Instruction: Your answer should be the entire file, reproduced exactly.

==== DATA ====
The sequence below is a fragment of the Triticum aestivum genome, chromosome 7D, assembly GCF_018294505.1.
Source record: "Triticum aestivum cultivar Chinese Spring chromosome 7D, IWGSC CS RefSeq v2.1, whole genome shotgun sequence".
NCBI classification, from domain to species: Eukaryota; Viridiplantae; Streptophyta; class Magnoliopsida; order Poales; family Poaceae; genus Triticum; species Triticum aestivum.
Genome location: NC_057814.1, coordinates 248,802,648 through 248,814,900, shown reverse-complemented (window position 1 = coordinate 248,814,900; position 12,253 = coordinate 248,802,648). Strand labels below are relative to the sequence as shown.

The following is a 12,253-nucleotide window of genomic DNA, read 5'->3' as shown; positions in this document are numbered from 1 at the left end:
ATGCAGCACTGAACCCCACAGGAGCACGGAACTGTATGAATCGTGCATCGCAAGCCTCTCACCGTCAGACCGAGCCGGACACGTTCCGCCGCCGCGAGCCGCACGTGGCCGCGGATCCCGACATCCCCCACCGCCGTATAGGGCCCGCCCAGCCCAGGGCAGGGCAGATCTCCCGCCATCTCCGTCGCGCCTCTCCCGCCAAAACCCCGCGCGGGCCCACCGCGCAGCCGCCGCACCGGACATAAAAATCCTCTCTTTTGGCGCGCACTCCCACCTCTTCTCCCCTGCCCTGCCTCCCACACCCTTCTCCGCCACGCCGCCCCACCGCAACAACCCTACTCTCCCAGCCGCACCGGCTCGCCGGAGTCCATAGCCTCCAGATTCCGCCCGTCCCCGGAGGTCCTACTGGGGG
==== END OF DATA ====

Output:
The sequence below is a fragment of the Triticum aestivum genome, chromosome 7D, assembly GCF_018294505.1.
Source record: "Triticum aestivum cultivar Chinese Spring chromosome 7D, IWGSC CS RefSeq v2.1, whole genome shotgun sequence".
NCBI classification, from domain to species: Eukaryota; Viridiplantae; Streptophyta; class Magnoliopsida; order Poales; family Poaceae; genus Triticum; species Triticum aestivum.
Genome location: NC_057814.1, coordinates 248,802,648 through 248,814,900, shown reverse-complemented (window position 1 = coordinate 248,814,900; position 12,253 = coordinate 248,802,648). Strand labels below are relative to the sequence as shown.

The following is a 12,253-nucleotide window of genomic DNA, read 5'->3' as shown; positions in this document are numbered from 1 at the left end:
ATGCAGCACTGAACCCCACAGGAGCACGGAACTGTATGAATCGTGCATCGCAAGCCTCTCACCGTCAGACCGAGCCGGACACGTTCCGCCGCCGCGAGCCGCACGTGGCCGCGGATCCCGACATCCCCCACCGCCGTATAGGGCCCGCCCAGCCCAGGGCAGGGCAGATCTCCCGCCATCTCCGTCGCGCCTCTCCCGCCAAAACCCCGCGCGGGCCCACCGCGCAGCCGCCGCACCGGACATAAAAATCCTCTCTTTTGGCGCGCACTCCCACCTCTTCTCCCCTGCCCTGCCTCCCACACCCTTCTCCGCCACGCCGCCCCACCGCAACAACCCTACTCTCCCAGCCGCACCGGCTCGCCGGAGTCCATAGCCTCCAGATTCCGCCCGTCCCCGGAGGTCCTACTGGGGG